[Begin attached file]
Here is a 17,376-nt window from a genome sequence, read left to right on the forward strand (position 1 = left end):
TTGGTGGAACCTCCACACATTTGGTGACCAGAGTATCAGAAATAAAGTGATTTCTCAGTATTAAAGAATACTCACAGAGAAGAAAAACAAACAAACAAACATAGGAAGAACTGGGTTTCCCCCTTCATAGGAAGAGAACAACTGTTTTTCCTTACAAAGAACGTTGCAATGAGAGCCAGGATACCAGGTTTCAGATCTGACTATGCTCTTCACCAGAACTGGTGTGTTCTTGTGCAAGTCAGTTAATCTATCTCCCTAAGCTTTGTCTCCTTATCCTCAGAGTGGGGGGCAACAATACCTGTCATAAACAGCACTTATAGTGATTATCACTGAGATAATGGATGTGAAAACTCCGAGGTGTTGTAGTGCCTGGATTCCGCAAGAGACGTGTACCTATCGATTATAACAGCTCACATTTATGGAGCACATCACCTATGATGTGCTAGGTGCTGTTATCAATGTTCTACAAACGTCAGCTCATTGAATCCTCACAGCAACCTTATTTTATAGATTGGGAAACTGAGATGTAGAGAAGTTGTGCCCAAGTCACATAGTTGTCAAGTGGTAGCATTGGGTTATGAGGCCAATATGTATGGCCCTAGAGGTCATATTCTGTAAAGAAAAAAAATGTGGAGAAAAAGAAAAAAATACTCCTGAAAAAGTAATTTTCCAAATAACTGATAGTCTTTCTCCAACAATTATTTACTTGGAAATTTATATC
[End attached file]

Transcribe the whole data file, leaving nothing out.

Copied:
Here is a 17,376-nt window from a genome sequence, read left to right on the forward strand (position 1 = left end):
TTGGTGGAACCTCCACACATTTGGTGACCAGAGTATCAGAAATAAAGTGATTTCTCAGTATTAAAGAATACTCACAGAGAAGAAAAACAAACAAACAAACATAGGAAGAACTGGGTTTCCCCCTTCATAGGAAGAGAACAACTGTTTTTCCTTACAAAGAACGTTGCAATGAGAGCCAGGATACCAGGTTTCAGATCTGACTATGCTCTTCACCAGAACTGGTGTGTTCTTGTGCAAGTCAGTTAATCTATCTCCCTAAGCTTTGTCTCCTTATCCTCAGAGTGGGGGGCAACAATACCTGTCATAAACAGCACTTATAGTGATTATCACTGAGATAATGGATGTGAAAACTCCGAGGTGTTGTAGTGCCTGGATTCCGCAAGAGACGTGTACCTATCGATTATAACAGCTCACATTTATGGAGCACATCACCTATGATGTGCTAGGTGCTGTTATCAATGTTCTACAAACGTCAGCTCATTGAATCCTCACAGCAACCTTATTTTATAGATTGGGAAACTGAGATGTAGAGAAGTTGTGCCCAAGTCACATAGTTGTCAAGTGGTAGCATTGGGTTATGAGGCCAATATGTATGGCCCTAGAGGTCATATTCTGTAAAGAAAAAAAATGTGGAGAAAAAGAAAAAAATACTCCTGAAAAAGTAATTTTCCAAATAACTGATAGTCTTTCTCCAACAATTATTTACTTGGAAATTTATATC